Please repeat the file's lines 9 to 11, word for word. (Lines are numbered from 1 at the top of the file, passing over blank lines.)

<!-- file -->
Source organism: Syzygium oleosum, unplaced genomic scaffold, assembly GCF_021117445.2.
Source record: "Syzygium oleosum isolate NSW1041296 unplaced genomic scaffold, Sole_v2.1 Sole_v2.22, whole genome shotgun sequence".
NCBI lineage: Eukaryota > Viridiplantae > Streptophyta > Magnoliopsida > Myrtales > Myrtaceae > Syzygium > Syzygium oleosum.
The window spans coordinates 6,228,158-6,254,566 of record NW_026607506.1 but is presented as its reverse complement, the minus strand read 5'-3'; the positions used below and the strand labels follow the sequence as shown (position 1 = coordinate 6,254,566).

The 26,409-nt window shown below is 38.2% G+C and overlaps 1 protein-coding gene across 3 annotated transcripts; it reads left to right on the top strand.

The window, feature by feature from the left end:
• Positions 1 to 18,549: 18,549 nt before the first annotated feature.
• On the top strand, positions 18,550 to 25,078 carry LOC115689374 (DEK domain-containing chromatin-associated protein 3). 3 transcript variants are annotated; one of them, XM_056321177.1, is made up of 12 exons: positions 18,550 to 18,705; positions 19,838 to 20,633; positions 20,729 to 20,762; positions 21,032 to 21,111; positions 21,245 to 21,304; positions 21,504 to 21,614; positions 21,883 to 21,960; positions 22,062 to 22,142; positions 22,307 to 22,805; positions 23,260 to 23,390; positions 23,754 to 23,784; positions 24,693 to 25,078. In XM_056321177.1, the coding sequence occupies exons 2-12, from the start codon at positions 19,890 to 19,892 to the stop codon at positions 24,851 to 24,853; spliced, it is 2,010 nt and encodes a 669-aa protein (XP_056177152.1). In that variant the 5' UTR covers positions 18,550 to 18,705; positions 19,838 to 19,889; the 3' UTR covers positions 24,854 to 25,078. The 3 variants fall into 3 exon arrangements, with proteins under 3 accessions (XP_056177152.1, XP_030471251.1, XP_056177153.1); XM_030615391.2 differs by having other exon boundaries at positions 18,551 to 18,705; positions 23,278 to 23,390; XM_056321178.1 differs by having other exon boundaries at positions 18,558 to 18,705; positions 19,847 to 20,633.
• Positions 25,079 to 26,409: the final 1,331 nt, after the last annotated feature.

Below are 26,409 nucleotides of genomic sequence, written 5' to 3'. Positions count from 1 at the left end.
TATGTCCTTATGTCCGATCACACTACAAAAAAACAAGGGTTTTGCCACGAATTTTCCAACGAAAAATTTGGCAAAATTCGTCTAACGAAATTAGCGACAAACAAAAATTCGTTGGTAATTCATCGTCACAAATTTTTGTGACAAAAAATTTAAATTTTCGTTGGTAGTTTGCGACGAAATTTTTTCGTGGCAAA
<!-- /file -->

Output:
• Positions 25,079 to 26,409: the final 1,331 nt, after the last annotated feature.

Below are 26,409 nucleotides of genomic sequence, written 5' to 3'. Positions count from 1 at the left end.
TATGTCCTTATGTCCGATCACACTACAAAAAAACAAGGGTTTTGCCACGAATTTTCCAACGAAAAATTTGGCAAAATTCGTCTAACGAAATTAGCGACAAACAAAAATTCGTTGGTAATTCATCGTCACAAATTTTTGTGACAAAAAATTTAAATTTTCGTTGGTAGTTTGCGACGAAATTTTTTCGTGGCAAA